At Home in the Commercial District
At InfoComm 2007—held this year at the Anaheim (Calif.) Convention Center—my mission was to cull the residential news from this largely commercial A/V and information systems show. Amid the A/V switchers with mind-boggling numbers of connections and the 10,000-lumen projectors that would scorch the retinas of home users, I discovered a few new finds ideal for the custom installer.
Audio for the residential market was virtually nonexistent, so I focused on video.
Among the mammoth commercial projectors with crazy brightness, a few new home theater projectors were on hand. I saw three distinct trends in the category: “inexpensive,” 1,080p, and models with Texas Instruments’ BrilliantColor technology, which adds cyan, magenta and yellow segments to the standard RGB color wheel for more saturated colors and additional spectral energy, in turn increasing brightness.
Optoma showed a DLP projector that incorporated all three of these trends. Its HD80 is a low-cost ($2,999) 1,080p projector that incorporates the BrilliantColor light engine. The projector has 1,300 lumens and both HDMI and DVI inputs. Perhaps more interesting to the custom installer is Optoma’s $7,999 model, the 2,500-lumen HD81-LV, which will be offered with an anamorphic lens for 2.35:1 images. This projector can handle a little ambient light; in fact, it looked very good on the show floor. Additionally, its two-piece design means fewer cables going directly to the projector.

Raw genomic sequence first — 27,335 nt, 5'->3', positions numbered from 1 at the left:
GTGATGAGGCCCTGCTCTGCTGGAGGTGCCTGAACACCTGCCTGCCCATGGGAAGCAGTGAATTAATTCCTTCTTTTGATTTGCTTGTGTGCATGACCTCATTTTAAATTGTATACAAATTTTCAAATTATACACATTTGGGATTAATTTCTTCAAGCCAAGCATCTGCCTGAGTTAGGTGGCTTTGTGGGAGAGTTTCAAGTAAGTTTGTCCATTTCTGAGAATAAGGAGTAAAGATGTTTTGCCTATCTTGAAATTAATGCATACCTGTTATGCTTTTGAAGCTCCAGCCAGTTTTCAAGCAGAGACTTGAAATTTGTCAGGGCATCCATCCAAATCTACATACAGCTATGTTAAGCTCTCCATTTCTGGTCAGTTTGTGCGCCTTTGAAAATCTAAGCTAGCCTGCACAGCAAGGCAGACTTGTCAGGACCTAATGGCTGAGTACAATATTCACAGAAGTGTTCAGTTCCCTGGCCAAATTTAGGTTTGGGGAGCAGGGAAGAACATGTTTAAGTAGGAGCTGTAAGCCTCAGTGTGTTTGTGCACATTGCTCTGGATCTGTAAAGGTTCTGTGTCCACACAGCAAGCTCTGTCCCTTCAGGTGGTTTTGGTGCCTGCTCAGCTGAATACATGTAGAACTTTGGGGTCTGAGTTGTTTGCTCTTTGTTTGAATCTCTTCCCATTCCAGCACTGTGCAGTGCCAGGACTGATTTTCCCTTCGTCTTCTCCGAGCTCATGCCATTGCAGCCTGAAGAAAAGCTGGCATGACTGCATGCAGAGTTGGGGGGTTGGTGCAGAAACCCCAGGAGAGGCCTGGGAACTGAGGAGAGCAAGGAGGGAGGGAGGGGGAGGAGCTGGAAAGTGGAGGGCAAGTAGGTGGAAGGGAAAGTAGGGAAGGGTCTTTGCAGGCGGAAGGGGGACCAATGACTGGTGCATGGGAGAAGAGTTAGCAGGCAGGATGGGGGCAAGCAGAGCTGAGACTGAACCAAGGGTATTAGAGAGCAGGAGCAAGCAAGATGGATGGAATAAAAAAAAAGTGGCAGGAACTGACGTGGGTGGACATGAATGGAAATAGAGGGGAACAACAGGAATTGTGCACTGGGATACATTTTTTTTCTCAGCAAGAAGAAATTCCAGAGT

At the Digital Projection booth, all of the company’s single-chip DLP home theater projectors got TI’s BrilliantColor treatment. The iVision 20, iVision 30 and dVision 30 all looked bright and vibrant.
Though not the most high-end of the bunch, I thought ViewSonic’s $1,399 PJ258D portable DLP projector was way cool. Okay, well, maybe it’s more of an iPod accessory than a projector—it has a built-in iPod dock on top, enabling users to watch videos directly from an iPod Video! Curiously, the projector doesn’t have an HDMI input, but it supports 720p and 1,080i. This means it’s not really intended for use with home theater components; it has only VGA and S-video ins.